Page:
In 1973 Canadian police arrested Cole for possession of heroin. Her problems with drugs did not end until ten years later, and she claimed that the majority of her drug use was in the five years after her son Robert was born in 1977. She also abused cocaine, prescription drugs, acid, and alcohol, admittedly not employing anyone who would not do drugs with her. When her marriage ended in 1979, she called the relationship "short but devastating." In 1983 she finally entered the Hazelden Foundation in Minnesota after a near-fatal car accident. She walked away from the crash physically unharmed but mentally shaken. She stayed at Hazelden for six months before emerging ready to live life drug-free. Every year on November 28, she celebrates the anniversary of the last day she did drugs.

She released an album every year from 1980 till 1985, but Cole did not reach the pop charts again until 1987, when she released Everlasting. This album included three singles that reached the top 20 on the pop charts. She also scored two hit duets with Ray Parker Jr. the same year. In 1989 she released Good to Be Back, which included the top ten hit "Miss You Like Crazy." That same year Cole met music producer Andre Fischer, who was a drummer for the band Rufus and for Chaka Khan. He wanted to work with Cole on her next album, but was also secretly in love with her. They married and began work on an album that was unforgettable.

Unforgettable with Love was released in 1991 to critical acclaim. Not only did Cole admit to being Nat King Cole's daughter on this album, she pledged her complete devotion to her father and his music. She even "felt" his presence while recording. Produced by her husband, the album included 20 songs from Nat King Cole's collection sung by Natalie. Singles included "The Very Thought of You," "Mona Lisa," and "Route 66." Her uncle, Ike Cole, appeared on "Route 66," but the most fascinating effort was "Unforgettable." With a little help from the masters of technology, Cole performed the song as a duet with her father using her father's original recording. The idea was unprecedented and the result was overwhelming. The album sold over five million copies and earned seven Grammy awards including Album of the Year. "Unforgettable" won both Record of the Year and Song of the Year. Billboard called the album's success "an almost complete anomaly in recent chart history--a massive hit album featuring music in a noncontemporary style." People gushed, "Like father, like daughter--when the subject is singing and the father was Nat 'King' Cole, the daughter is in for a big compliment." Playboy commented, "Natalie has always been a versatile vocalist, so it's no surprise that she possesses the intelligence and the chops to perform this material convincingly."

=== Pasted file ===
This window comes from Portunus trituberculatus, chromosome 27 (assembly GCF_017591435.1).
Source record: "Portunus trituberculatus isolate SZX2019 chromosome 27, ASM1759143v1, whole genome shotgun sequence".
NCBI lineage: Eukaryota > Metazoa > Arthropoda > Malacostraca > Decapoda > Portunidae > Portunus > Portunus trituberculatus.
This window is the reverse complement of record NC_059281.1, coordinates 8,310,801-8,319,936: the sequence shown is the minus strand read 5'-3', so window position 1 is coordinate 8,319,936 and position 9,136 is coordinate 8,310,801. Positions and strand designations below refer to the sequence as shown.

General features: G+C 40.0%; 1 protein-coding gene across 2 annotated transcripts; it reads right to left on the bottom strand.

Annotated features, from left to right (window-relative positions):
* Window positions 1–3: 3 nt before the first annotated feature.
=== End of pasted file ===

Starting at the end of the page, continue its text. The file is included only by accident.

Elektra Records released Unforgettable with Love, but the album's huge success also benefited Capitol Records, which owns the rights to Nat King Cole's recordings. Nat King Cole's 20-song compilation re-entered the charts when Natalie Cole's album hit the top five. Wayne Watkins, a director of catalog development at Capitol, told Billboard, "Next to the Beatles, Nat King Cole is the best-selling artist in our catalog. He's even more popular than Sinatra for us." Capitol has since released a four-CD Nat King Cole box set. Warner Reprise Video released a Nat King Cole video compilation that includes a young Natalie Cole in several clips. A book titled Unforgettable: The Life And Mystique of Nat King Cole, issued by St. Martin's Press, was published just as Natalie Cole's "Unforgettable" started making waves.

Cole's success in 1991 allowed her to branch into acting, although she did not find it easy. She told Jet, "Acting is a little more difficult than singing. The singing process is something that I've done all my life. When you are singing live, you have the audience there, you have all that inspiration going for you. But when you're on the set, it's just you, your co-stars, and the crew." In 1993 she first acted in the television drama series I'll Fly Away. She also starred in a USA Cable production called Lily in Winter in 1994. Other guest appearances included the Touched By an Angel hit drama series on CBS in 1997. However, the majority of Cole's work since "Unforgettable" was recording albums and touring.